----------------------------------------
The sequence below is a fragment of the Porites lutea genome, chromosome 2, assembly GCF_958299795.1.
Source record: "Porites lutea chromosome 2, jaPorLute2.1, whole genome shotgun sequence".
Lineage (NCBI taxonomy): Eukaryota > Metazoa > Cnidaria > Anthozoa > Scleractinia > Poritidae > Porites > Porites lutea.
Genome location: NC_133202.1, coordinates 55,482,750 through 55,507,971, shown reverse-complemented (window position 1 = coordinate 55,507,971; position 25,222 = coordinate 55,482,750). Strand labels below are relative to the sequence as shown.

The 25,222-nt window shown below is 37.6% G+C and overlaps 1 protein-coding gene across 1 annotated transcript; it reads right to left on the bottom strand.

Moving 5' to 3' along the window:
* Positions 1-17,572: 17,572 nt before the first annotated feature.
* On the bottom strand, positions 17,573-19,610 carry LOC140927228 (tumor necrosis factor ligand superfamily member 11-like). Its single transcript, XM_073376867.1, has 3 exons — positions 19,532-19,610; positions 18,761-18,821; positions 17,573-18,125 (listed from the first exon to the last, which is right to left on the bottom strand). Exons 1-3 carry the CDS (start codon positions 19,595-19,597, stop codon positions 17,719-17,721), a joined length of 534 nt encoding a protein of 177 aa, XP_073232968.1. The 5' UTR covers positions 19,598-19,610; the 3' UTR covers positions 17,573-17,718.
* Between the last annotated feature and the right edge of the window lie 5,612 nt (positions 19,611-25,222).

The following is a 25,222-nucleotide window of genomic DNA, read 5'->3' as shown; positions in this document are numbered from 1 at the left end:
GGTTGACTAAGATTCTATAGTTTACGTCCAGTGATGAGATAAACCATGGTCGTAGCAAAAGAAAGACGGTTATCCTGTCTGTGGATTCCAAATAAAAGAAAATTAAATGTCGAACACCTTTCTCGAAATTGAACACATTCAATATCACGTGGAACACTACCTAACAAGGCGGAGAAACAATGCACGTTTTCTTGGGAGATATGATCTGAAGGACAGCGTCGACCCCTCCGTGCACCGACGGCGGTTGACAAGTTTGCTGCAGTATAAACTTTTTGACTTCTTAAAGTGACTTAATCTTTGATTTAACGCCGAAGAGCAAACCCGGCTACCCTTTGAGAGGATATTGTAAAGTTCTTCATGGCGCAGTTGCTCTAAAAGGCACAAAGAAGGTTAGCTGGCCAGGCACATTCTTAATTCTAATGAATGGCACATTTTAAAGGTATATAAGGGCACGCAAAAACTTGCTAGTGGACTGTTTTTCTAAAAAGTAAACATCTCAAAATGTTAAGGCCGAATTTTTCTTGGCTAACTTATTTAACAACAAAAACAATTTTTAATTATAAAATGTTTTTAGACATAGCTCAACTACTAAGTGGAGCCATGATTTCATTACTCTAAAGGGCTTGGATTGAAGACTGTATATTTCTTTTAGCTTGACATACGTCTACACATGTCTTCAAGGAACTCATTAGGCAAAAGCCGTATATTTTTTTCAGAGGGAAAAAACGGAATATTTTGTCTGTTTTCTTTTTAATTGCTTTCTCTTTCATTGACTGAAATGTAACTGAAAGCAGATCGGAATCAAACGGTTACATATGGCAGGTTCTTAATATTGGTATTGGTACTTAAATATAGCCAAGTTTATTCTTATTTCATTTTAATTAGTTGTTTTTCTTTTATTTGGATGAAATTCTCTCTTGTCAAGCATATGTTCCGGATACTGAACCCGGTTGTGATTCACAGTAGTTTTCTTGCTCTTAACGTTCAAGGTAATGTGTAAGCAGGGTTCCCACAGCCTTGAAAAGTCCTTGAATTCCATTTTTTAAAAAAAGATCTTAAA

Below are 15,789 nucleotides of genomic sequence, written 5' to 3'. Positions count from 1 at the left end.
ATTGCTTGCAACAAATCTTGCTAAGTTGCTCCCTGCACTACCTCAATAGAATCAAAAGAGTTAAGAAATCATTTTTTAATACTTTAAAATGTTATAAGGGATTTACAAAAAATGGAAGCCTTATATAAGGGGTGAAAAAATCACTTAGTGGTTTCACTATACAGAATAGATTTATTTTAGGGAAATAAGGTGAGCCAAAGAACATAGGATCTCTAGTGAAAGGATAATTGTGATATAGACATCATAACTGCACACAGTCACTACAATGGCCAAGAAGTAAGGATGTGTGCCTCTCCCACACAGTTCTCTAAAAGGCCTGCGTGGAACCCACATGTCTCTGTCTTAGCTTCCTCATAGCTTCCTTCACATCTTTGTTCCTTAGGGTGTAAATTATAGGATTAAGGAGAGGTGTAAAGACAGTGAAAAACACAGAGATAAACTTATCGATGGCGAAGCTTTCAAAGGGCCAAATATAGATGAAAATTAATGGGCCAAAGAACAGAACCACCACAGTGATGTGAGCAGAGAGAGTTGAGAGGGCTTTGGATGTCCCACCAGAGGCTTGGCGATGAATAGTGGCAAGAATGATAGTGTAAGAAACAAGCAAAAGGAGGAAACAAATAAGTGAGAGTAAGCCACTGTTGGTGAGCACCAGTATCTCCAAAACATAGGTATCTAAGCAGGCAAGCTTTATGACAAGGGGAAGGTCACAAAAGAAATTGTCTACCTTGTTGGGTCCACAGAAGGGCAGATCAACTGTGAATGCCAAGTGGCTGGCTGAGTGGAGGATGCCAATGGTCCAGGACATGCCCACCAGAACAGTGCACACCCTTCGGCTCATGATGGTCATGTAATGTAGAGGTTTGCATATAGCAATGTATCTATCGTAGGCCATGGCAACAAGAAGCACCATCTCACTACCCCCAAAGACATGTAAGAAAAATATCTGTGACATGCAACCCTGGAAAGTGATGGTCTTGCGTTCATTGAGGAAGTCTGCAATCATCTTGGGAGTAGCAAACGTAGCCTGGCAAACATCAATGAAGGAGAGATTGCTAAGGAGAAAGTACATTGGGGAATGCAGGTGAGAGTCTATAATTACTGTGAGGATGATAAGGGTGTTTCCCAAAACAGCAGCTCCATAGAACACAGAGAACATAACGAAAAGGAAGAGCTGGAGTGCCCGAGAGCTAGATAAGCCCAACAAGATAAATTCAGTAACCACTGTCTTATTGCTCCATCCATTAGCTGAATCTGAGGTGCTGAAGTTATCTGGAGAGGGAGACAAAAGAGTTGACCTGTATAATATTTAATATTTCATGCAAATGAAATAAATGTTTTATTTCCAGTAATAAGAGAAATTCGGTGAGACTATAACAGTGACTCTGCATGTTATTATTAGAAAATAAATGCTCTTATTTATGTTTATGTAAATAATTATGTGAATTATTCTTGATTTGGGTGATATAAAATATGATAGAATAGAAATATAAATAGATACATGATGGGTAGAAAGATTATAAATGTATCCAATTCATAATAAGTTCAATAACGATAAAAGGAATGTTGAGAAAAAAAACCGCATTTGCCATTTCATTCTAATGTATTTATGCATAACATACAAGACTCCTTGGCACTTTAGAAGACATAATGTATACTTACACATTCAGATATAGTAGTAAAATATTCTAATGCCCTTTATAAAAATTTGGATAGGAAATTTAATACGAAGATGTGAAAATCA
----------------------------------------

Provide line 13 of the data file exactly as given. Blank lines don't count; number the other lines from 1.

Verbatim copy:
ATTGCTTGCAACAAATCTTGCTAAGTTGCTCCCTGCACTACCTCAATAGAATCAAAAGAGTTAAGAAATCATTTTTTAATACTTTAAAATGTTATAAGGGATTTACAAAAAATGGAAGCCTTATATAAGGGGTGAAAAAATCACTTAGTGGTTTCACTATACAGAATAGATTTATTTTAGGGAAATAAGGTGAGCCAAAGAACATAGGATCTCTAGTGAAAGGATAATTGTGATATAGACATCATAACTGCACACAGTCACTACAATGGCCAAGAAGTAAGGATGTGTGCCTCTCCCACACAGTTCTCTAAAAGGCCTGCGTGGAACCCACATGTCTCTGTCTTAGCTTCCTCATAGCTTCCTTCACATCTTTGTTCCTTAGGGTGTAAATTATAGGATTAAGGAGAGGTGTAAAGACAGTGAAAAACACAGAGATAAACTTATCGATGGCGAAGCTTTCAAAGGGCCAAATATAGATGAAAATTAATGGGCCAAAGAACAGAACCACCACAGTGATGTGAGCAGAGAGAGTTGAGAGGGCTTTGGATGTCCCACCAGAGGCTTGGCGATGAATAGTGGCAAGAATGATAGTGTAAGAAACAAGCAAAAGGAGGAAACAAATAAGTGAGAGTAAGCCACTGTTGGTGAGCACCAGTATCTCCAAAACATAGGTATCTAAGCAGGCAAGCTTTATGACAAGGGGAAGGTCACAAAAGAAATTGTCTACCTTGTTGGGTCCACAGAAGGGCAGATCAACTGTGAATGCCAAGTGGCTGGCTGAGTGGAGGATGCCAATGGTCCAGGACATGCCCACCAGAACAGTGCACACCCTTCGGCTCATGATGGTCATGTAATGTAGAGGTTTGCATATAGCAATGTATCTATCGTAGGCCATGGCAACAAGAAGCACCATCTCACTACCCCCAAAGACATGTAAGAAAAATATCTGTGACATGCAACCCTGGAAAGTGATGGTCTTGCGTTCATTGAGGAAGTCTGCAATCATCTTGGGAGTAGCAAACGTAGCCTGGCAAACATCAATGAAGGAGAGATTGCTAAGGAGAAAGTACATTGGGGAATGCAGGTGAGAGTCTATAATTACTGTGAGGATGATAAGGGTGTTTCCCAAAACAGCAGCTCCATAGAACACAGAGAACATAACGAAAAGGAAGAGCTGGAGTGCCCGAGAGCTAGATAAGCCCAACAAGATAAATTCAGTAACCACTGTCTTATTGCTCCATCCATTAGCTGAATCTGAGGTGCTGAAGTTATCTGGAGAGGGAGACAAAAGAGTTGACCTGTATAATATTTAATATTTCATGCAAATGAAATAAATGTTTTATTTCCAGTAATAAGAGAAATTCGGTGAGACTATAACAGTGACTCTGCATGTTATTATTAGAAAATAAATGCTCTTATTTATGTTTATGTAAATAATTATGTGAATTATTCTTGATTTGGGTGATATAAAATATGATAGAATAGAAATATAAATAGATACATGATGGGTAGAAAGATTATAAATGTATCCAATTCATAATAAGTTCAATAACGATAAAAGGAATGTTGAGAAAAAAAACCGCATTTGCCATTTCATTCTAATGTATTTATGCATAACATACAAGACTCCTTGGCACTTTAGAAGACATAATGTATACTTACACATTCAGATATAGTAGTAAAATATTCTAATGCCCTTTATAAAAATTTGGATAGGAAATTTAATACGAAGATGTGAAAATCA